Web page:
Welcome to our new podcast, Who What Wear With Hillary Kerr. Think of it as your direct line to the designers, stylists, beauty experts, editors, and tastemakers who are shaping the fashion-and-beauty world. Subscribe to Who What Wear With Hillary Kerr on Apple Podcasts and Spotify.
Ava Yuriko Hama
Imagine being the sartorial genius behind two of the most iconic, fashion-forward television series that have been released in recent history. Eric Daman doesn't have to imagine with a résumé that includes acting as the assistant designer to Patricia Field on Sex and the City and the premier designer for Gossip Girl (a project that, if fate hadn't intervened, he may have passed on). We can't imagine a world where Blair Waldorf's iconic headbands didn't exist within our fashion lexicon, and we're now closer than ever to witnessing a new wave of TV fashion and Daman's work in the Gossip Girl reboot. This week, Hillary Kerr sits down with the Emmy-winning costume designer, celebrity stylist, fashion and jewelry designer, author, and host (we could go on and on about his many career hats) to discuss the upcoming series, his career trajectory, and just how close we were to never seeing his vision for Blair and Serena.
You went on to work on what is arguably the only other series that can compare with Sex and the City in terms of fashion culture phenomenon, which was Gossip Girl, the original. But I heard that you had sworn off TV and almost turned it down. Is that true?
That is 100% true. When I left Sex and the City, it was season four, and the grind of it was just so labor-intensive, and I just was like, I can't keep up with this pace. I don't want to keep up with this pace. I want to branch out. I A) want to become my own designer, and B) episodic [is] like being in an emergency room all the time. It's just triage. We'd even have very late night fittings, and it's just like, the work hours, everything. We work 14-/16-hour days, and it's very labor-intensive, especially episodic.
A friend of mine was doing a very small indie, and I just wanted to go re-explore my roots, get back to the basics, as one does. I had a really great string of films, indie films. I'd done maybe six, seven, 10, indie films back to back and was kind of making my mark in the indie world. It was very bourgeois and felt like my French literature degree was working to my advantage. And I had met and was booked to work on Todd Solondz, who had done Welcome to the Dollhouse. I met them, we had such a great meeting, I was booked to work on his next film, and the Gossip Girl pilot came in at the same time. I was definitely pulled toward the Todd Solondz project, and my boyfriend, Brian, who's here with me now, was like, "Let's just read the first page of Gossip Girl." Smart. He ended up reading and doing a dramatic interpretation of the whole script for me, and I was just smitten with the idea of these super-rich kids behaving terribly and what we can do with the passion for it. It was really two very different worlds if you think of the Todd Solondz indie world and then this Gossip Girl phenomenon.
Literally the next day, I was supposed to get on a plane to Florida for the Todd film, and the financing got pulled. Then, I went in to my Gossip Girl interview. At the time, we would use tear sheets and read magazines because the internet was alive and well but not quite the library that it is these days. I made all these composites and collages similar to what I would do with my bedroom as a kid. I made all these tear-sheet imagery mood boards that I showed to Stephanie Savage—she was the showrunner, creator, and writer of the original incarnation—and she had also made mood boards and done tear sheets. Our pictures lined up I would say like 95%. It was kismet. Like, this is meant to be.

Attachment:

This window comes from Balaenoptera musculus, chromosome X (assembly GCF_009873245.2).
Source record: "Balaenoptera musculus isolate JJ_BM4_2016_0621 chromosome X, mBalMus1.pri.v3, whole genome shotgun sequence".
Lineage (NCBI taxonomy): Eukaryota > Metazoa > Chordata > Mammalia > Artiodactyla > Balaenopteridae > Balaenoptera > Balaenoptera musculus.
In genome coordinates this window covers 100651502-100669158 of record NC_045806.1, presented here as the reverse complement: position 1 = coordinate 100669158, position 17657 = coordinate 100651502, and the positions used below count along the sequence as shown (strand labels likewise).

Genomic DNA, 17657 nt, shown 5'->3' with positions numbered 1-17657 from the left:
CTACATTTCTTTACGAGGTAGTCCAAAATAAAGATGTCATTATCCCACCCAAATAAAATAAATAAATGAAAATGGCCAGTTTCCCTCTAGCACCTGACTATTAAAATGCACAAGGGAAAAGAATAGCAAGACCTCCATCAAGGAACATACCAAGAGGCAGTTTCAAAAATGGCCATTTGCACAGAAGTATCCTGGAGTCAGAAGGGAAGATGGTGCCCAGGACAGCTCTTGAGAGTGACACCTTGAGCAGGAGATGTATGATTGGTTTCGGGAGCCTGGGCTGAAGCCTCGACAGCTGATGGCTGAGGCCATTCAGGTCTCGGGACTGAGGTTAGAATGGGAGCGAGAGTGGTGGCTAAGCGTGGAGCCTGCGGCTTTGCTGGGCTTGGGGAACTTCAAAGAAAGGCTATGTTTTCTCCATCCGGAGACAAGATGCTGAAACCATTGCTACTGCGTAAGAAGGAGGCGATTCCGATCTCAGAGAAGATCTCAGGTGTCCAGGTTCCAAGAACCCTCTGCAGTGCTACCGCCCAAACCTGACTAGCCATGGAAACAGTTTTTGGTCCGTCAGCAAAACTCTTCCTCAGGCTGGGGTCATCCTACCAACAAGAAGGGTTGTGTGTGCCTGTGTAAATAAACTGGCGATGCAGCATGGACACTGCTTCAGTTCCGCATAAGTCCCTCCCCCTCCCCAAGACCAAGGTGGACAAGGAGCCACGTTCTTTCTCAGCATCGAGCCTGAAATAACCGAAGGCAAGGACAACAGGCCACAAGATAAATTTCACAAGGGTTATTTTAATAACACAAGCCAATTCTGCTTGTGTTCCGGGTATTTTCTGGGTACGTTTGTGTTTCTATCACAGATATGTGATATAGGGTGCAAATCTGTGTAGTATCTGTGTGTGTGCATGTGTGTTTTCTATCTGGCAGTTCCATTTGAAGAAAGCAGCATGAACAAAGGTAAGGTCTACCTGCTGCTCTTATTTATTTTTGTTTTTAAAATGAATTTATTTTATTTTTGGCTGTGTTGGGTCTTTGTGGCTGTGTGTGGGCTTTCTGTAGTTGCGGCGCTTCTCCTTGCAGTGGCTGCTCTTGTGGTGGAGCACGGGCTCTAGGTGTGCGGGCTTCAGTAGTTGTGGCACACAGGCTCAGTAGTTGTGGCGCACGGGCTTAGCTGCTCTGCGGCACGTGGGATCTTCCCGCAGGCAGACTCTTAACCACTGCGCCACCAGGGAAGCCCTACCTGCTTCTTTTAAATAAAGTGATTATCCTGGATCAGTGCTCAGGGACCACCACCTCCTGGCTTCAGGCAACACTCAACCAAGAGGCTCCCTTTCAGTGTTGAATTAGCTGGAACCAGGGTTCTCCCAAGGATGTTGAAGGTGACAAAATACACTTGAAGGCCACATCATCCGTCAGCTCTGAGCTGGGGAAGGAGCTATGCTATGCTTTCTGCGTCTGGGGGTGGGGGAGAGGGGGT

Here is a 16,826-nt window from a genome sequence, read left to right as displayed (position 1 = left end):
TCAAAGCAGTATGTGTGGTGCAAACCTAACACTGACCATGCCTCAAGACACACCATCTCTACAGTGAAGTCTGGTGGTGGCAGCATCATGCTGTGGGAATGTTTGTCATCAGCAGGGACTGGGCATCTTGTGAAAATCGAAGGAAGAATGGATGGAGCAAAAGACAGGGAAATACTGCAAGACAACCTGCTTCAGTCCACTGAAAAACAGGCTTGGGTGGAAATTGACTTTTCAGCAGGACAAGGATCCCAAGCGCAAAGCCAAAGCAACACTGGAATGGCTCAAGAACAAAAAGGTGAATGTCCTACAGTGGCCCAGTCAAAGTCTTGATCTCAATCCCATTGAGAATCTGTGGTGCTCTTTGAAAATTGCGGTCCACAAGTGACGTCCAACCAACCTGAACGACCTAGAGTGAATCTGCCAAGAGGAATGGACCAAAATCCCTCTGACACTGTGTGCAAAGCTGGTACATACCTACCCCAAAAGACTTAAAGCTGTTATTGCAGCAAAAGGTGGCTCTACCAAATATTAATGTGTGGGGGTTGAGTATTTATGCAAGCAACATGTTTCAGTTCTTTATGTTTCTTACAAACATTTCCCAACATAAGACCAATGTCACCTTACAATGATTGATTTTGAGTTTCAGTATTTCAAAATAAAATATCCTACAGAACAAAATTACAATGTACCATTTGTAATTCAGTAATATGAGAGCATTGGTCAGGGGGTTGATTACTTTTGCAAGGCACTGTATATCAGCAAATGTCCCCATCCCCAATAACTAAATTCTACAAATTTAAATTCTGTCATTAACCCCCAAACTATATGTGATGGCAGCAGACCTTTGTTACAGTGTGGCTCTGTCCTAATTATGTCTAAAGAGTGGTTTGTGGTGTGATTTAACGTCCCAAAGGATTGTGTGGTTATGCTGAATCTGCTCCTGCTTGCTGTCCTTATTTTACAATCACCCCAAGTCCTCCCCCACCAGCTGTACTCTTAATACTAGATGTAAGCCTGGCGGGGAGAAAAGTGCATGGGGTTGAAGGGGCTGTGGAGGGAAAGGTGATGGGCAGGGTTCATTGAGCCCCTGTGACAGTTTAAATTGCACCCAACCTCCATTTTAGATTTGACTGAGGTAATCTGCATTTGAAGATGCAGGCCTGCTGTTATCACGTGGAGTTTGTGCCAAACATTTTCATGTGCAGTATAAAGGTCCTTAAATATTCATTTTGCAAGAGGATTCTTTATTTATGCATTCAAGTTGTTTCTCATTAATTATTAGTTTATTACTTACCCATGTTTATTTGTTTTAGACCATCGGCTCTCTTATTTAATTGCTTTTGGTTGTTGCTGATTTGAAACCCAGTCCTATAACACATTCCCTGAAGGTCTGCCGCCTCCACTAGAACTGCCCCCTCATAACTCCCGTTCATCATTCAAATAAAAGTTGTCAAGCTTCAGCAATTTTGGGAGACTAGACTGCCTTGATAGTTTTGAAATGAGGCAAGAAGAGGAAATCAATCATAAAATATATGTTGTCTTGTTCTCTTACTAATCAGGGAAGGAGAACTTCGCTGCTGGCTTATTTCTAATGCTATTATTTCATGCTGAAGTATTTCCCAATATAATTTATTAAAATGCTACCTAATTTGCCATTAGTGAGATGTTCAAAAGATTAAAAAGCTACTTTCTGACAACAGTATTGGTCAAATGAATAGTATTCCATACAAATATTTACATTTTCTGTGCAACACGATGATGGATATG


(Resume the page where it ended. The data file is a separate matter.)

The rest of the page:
I noticed a couple of Easter egg fashion moments in episode one of the Gossip Girl reboot that I can think of off the top of my head, but are there any other Easter egg fashion nods to the original in the show that you could share?
There's probably one that you've noticed that's been clocked on social media, so I can speak to it openly. Tavi Gevinson plays Kate Keller on the show. The first time we see her is in this tan jacket and this rattan French sailor striped T-shirt and a little neckerchief that is paying homage to Serena's first look when we see her on the train showing up to New York—to build that in as an homage to the original look and to keep everyone guessing who Kate is, and is she Serena? What's going on with her character? That was really wonderful. I'm so very excited that people already picked up on it and that we got to kind of bridge the gap immediately for the fans of the original, and the new fans can go back and discover, oh, that's Serena's original outfit.
Obviously, you are a creative visionary. I'm curious about what you think the wardrobe staples are for summer. What should everyone have? What should they be wearing right now?
I think accessory-wise, bucket hats and rectangular glasses. We're seeing them trickle down. They're very easily accessible on all levels from super-high fashion—you can get it from Loewe or Celine—but you can also find it at Madewell and probably at Claire's at this point. So I think it's a very accessible fashion trend that can key you into influencer style.
I think we're seeing a huge trend in cottagecore fashion, which to me, is kind of this nice hybrid of not athleisure but people wanting to stay comfortable, women wanting to wear fuller dresses and not have to be so body-con. If you're more minimalist, you can keep it simple and monochromatic. To oppose that, I'd say the itty-bitty little white dress has replaced the itty-bitty little black dress, and we're seeing a lot of that '90s/early aughts tube-dress vibe. Wear it with a flip-flop heel.